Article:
Is that enough baseball-movie magic for you? No? Well, good, because there’s more (much more) in the form of Ginny’s backstory. Her dad — sorry, her pop, all sports-movie dads must be named Pop by law — taught Ginny to pitch in the backyard. She perfected the delicate grip of her famous screwball by tossing hundreds of nectarines (hence the fruit baskets). Every time Ginny won a big game growing up, she’d say “We did it, Pops,” and he’d grumble from under his mustache, “We ain’t done nothin’ yet.” Thousands cheer their lungs out as Ginny takes the mound at Petco Park, but in the stands, Pops is silent and stone-faced.

NEXT: Ginny’s wild night

[pagebreak]

It’s all a bit much, really, even for those of us who tear up just seeing a listing for Rudy on the programming guide. But then, just in time, Pitch grounds itself: Ginny shows up for her first game and blows it — terribly, spectacularly, even Bill-Buckner-feels-bad-for-you blows it. She throws wild pitch after wild pitch before asking to be pulled from the game. It’s her personal nightmare and the Padres’ worst PR fear. After all, as we’ve been reminded every 10 seconds, the whole world is watching. (The whole world is watching FS1? Doesn’t this historic moment deserve some primetime network coverage?)

Ginny’s hardcore fail turns the episode from indulgent to respectable. What seemed to be a story about a female pitcher’s first game is really a story about her second game. It’s about Ginny getting back up, Lawson getting onboard, and the Padres getting invested in Ginny as more than just a publicity stunt. The run-up to her next outing is skeptical; in maybe the most honest moment of the whole pilot, Colin Cowherd says this about Ginny getting another chance: “I don’t know, what does it show? That if you can’t throw the ball over the plate but you’re really pretty, you can pitch in the big leagues?”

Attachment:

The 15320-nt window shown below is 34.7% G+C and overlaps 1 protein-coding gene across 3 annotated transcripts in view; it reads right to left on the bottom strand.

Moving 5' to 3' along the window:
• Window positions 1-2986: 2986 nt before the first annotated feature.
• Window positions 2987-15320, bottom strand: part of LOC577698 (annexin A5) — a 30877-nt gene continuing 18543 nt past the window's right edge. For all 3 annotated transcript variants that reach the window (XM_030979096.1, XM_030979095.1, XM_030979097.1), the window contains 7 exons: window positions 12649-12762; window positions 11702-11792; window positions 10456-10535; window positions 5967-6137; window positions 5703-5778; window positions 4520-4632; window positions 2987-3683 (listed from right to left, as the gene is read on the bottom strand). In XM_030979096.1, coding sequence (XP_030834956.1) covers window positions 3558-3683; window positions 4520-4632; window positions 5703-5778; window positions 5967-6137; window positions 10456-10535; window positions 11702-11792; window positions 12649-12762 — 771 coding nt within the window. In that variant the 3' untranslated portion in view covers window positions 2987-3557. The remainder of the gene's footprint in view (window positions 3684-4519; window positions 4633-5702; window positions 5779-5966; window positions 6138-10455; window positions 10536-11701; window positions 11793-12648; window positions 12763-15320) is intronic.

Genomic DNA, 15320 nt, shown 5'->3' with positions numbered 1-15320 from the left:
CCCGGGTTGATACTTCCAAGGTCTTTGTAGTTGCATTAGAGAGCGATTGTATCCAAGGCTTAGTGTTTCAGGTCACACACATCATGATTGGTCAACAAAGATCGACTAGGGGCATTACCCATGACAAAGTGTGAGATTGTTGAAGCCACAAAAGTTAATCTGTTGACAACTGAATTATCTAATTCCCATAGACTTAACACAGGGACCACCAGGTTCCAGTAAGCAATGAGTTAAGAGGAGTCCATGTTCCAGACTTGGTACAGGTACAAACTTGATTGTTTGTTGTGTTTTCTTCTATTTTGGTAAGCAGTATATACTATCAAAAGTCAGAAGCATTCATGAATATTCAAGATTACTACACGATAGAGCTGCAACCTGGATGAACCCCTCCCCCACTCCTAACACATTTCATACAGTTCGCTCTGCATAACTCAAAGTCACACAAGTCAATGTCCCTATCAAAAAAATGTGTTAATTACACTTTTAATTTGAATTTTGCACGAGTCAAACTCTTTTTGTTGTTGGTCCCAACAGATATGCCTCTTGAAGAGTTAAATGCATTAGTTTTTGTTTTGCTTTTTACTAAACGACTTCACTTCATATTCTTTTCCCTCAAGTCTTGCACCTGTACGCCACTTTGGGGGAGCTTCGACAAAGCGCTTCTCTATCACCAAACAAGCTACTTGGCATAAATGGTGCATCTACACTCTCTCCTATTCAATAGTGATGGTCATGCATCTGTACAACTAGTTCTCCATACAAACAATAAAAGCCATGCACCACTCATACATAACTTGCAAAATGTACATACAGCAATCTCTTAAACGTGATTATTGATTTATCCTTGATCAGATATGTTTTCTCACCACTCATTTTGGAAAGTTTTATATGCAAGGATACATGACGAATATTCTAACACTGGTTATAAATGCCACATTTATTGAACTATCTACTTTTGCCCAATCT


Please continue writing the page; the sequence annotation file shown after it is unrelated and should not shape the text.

Ginny’s second start begins a lot like the first one — frighteningly out of the strike zone — but after a do-it-for-yourself pep talk from Lawson, she calms down. She doesn’t throw a no-hitter or break any records. She puts up a solid performance, then turns the game over to the bullpen. It seems, for a moment, that Pitch has gotten all the turmoil out of its system.

Then we get one more flashback glimpse at Ginny and Pop. (If you are casually reading this without having seen Pitch but are planning to watch it, make like a fastball somebody turned on and get outta here, way outta here.) Driving home from a state-championship game sometime in the past, Ginny and Pops are in a head-on collision. Only Ginny walks away. That’s right: Pops is dead. He was dead all along. Even in full -n movie-fan mode, I never saw it coming — I was too busy thinking this was Rookie of the Year to realize it’s also The Sixth Sense.

This, right here, is the make-or-break moment for your DVR, the moment you have to decide if you’re committing to this ride. It confirms what you’re signing up for if you sign up to watch Pitch: unapologetic drama spun from the unapologetically dramatic sport that is baseball. If you’re the kind of person who likes to fact-check Empire, Pitch might not be for you. You’ve got to put your reality nit-picking aside, the way I had to when Ginny celebrated her successful second outing. As she left the field, she tipped her cap to the crowd, waving it high in the air and shaking out her hair with Beyoncé-like swag. A rookie who just came off a world-famous bad start, showboating like that over five measly strikeouts? Not a chance, I thought. But then I took a step back, watched a girl descend into the dugout, and reminded myself that Pitch isn’t about how things are. It’s about how things could be.

Are you picking up what Pitch is throwing down? What do you think of Bunbury’s performance? Can the show keep up its grand sports-movie vibe? And did anyone see that twist coming?